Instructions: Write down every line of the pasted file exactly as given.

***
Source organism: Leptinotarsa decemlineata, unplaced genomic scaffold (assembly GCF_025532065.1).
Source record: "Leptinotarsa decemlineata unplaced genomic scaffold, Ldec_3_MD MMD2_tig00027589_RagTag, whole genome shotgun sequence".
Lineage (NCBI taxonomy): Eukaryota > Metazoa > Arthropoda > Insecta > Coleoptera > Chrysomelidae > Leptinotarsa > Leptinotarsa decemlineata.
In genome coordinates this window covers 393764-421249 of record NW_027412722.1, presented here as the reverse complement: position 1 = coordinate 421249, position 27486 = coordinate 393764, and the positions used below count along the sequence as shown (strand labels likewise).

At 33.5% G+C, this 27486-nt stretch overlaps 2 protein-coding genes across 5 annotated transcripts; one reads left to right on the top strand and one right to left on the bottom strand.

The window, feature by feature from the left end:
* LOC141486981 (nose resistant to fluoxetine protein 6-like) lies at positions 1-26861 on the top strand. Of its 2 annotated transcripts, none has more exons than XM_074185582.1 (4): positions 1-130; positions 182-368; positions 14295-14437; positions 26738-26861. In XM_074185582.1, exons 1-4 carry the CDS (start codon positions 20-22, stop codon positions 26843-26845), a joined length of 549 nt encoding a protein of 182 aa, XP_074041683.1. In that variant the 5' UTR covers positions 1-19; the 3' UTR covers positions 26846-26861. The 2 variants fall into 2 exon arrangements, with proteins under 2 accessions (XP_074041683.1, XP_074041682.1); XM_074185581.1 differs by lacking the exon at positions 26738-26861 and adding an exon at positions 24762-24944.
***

Source organism: Leptinotarsa decemlineata, unplaced genomic scaffold (assembly GCF_025532065.1).
Source record: "Leptinotarsa decemlineata unplaced genomic scaffold, Ldec_3_MD MMD2_tig00027589_RagTag, whole genome shotgun sequence".
Lineage (NCBI taxonomy): Eukaryota > Metazoa > Arthropoda > Insecta > Coleoptera > Chrysomelidae > Leptinotarsa > Leptinotarsa decemlineata.
In genome coordinates this window covers 393764-421249 of record NW_027412722.1, presented here as the reverse complement: position 1 = coordinate 421249, position 27486 = coordinate 393764, and the positions used below count along the sequence as shown (strand labels likewise).

At 33.5% G+C, this 27486-nt stretch overlaps 2 protein-coding genes across 5 annotated transcripts; one reads left to right on the top strand and one right to left on the bottom strand.

The window, feature by feature from the left end:
* LOC141486981 (nose resistant to fluoxetine protein 6-like) lies at positions 1-26861 on the top strand. Of its 2 annotated transcripts, none has more exons than XM_074185582.1 (4): positions 1-130; positions 182-368; positions 14295-14437; positions 26738-26861. In XM_074185582.1, exons 1-4 carry the CDS (start codon positions 20-22, stop codon positions 26843-26845), a joined length of 549 nt encoding a protein of 182 aa, XP_074041683.1. In that variant the 5' UTR covers positions 1-19; the 3' UTR covers positions 26846-26861. The 2 variants fall into 2 exon arrangements, with proteins under 2 accessions (XP_074041683.1, XP_074041682.1); XM_074185581.1 differs by lacking the exon at positions 26738-26861 and adding an exon at positions 24762-24944.